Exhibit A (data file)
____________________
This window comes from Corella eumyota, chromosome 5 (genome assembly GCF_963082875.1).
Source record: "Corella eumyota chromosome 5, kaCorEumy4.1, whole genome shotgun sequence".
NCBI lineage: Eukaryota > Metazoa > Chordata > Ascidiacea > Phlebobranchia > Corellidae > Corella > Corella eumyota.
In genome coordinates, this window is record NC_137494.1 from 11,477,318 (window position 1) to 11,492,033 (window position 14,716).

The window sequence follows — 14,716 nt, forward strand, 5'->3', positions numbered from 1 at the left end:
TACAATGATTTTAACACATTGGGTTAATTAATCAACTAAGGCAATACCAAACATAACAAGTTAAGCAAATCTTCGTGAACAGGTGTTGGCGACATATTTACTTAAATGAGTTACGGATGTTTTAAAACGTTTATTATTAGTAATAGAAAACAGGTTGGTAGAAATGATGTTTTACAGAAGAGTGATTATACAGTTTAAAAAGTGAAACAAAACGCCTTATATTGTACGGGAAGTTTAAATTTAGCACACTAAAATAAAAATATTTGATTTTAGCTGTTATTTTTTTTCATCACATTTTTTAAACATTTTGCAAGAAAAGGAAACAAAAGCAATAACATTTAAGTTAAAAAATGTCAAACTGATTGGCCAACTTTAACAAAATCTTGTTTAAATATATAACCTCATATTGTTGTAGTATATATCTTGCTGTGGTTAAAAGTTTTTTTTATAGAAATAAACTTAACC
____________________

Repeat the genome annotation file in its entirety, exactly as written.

This window comes from Corella eumyota, chromosome 5 (genome assembly GCF_963082875.1).
Source record: "Corella eumyota chromosome 5, kaCorEumy4.1, whole genome shotgun sequence".
NCBI lineage: Eukaryota > Metazoa > Chordata > Ascidiacea > Phlebobranchia > Corellidae > Corella > Corella eumyota.
In genome coordinates, this window is record NC_137494.1 from 11,477,318 (window position 1) to 11,492,033 (window position 14,716).

The window sequence follows — 14,716 nt, forward strand, 5'->3', positions numbered from 1 at the left end:
TACAATGATTTTAACACATTGGGTTAATTAATCAACTAAGGCAATACCAAACATAACAAGTTAAGCAAATCTTCGTGAACAGGTGTTGGCGACATATTTACTTAAATGAGTTACGGATGTTTTAAAACGTTTATTATTAGTAATAGAAAACAGGTTGGTAGAAATGATGTTTTACAGAAGAGTGATTATACAGTTTAAAAAGTGAAACAAAACGCCTTATATTGTACGGGAAGTTTAAATTTAGCACACTAAAATAAAAATATTTGATTTTAGCTGTTATTTTTTTTCATCACATTTTTTAAACATTTTGCAAGAAAAGGAAACAAAAGCAATAACATTTAAGTTAAAAAATGTCAAACTGATTGGCCAACTTTAACAAAATCTTGTTTAAATATATAACCTCATATTGTTGTAGTATATATCTTGCTGTGGTTAAAAGTTTTTTTTATAGAAATAAACTTAACC